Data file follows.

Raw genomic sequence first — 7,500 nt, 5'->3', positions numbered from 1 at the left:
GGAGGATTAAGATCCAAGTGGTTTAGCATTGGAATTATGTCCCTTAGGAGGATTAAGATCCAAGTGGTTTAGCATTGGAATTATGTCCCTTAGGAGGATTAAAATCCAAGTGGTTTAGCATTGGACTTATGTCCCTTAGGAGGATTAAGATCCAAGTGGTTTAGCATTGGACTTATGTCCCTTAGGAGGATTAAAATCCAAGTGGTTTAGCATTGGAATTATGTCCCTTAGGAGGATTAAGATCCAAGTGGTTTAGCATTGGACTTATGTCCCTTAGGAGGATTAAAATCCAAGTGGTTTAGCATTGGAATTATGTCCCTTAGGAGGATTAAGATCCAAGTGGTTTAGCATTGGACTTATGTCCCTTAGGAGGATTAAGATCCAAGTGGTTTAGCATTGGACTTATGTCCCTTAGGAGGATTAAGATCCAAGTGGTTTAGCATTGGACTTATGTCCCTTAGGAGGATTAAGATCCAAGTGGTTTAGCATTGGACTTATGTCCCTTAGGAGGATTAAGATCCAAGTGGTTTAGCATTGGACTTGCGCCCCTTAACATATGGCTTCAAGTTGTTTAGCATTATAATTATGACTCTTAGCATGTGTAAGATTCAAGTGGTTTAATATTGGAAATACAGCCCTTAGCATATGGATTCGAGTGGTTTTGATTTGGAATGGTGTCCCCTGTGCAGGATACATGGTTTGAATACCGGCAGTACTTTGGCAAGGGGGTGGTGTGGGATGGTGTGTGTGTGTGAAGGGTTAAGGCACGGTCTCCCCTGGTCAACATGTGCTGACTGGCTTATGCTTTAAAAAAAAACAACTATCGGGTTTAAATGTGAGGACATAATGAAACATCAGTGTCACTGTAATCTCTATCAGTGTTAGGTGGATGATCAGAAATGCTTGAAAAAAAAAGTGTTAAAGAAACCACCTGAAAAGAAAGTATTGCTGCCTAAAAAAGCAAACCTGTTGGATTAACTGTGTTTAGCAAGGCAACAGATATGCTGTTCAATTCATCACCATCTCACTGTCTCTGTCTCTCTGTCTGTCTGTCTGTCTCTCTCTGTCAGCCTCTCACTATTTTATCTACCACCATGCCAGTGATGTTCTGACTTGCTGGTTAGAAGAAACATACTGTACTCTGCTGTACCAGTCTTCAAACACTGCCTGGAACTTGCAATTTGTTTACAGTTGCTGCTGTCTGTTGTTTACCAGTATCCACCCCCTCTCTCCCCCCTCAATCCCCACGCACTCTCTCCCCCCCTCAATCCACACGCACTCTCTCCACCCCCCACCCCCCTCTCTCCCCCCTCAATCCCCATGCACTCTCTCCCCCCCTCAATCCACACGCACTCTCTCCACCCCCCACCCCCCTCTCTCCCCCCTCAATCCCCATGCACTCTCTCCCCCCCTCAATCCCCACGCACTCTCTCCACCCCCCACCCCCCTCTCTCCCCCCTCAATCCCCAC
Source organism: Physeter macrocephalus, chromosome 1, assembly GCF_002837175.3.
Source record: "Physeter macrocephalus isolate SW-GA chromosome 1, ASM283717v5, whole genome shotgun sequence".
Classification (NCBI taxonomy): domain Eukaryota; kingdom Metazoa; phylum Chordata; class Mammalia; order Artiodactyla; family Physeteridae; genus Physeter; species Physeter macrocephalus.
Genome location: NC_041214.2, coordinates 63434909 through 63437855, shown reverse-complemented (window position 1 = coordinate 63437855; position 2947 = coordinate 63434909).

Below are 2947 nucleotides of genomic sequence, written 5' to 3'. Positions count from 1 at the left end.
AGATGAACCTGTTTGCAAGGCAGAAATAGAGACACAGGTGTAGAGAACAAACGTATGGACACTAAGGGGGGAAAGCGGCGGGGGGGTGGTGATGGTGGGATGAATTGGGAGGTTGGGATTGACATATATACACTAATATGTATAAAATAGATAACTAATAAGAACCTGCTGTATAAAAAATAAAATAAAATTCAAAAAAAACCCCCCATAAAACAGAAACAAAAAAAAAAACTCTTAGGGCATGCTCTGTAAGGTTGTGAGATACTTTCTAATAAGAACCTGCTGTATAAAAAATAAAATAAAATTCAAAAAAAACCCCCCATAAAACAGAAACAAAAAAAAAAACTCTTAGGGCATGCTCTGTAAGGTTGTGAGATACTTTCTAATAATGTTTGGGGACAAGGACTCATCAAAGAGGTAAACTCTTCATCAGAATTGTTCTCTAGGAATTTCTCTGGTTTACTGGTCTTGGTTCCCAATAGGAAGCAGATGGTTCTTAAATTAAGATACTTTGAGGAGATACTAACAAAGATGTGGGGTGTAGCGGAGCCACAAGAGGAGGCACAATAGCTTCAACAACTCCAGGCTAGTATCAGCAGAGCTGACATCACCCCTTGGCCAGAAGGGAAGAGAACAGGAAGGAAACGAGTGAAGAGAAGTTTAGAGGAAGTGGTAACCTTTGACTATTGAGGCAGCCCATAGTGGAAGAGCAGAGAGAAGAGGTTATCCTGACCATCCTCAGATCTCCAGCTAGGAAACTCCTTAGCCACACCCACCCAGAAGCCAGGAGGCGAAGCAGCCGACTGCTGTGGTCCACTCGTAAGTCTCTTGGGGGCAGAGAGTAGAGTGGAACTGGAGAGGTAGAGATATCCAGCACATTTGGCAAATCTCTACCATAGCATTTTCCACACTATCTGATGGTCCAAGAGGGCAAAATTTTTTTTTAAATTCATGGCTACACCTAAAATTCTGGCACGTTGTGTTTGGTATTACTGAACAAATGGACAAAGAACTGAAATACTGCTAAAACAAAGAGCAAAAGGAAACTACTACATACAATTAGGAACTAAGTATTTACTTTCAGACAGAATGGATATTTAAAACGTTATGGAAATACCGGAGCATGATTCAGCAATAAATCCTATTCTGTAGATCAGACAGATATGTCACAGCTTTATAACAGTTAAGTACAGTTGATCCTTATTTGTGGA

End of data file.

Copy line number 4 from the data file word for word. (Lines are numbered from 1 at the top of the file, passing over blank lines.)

Source record: "Physeter macrocephalus isolate SW-GA chromosome 1, ASM283717v5, whole genome shotgun sequence".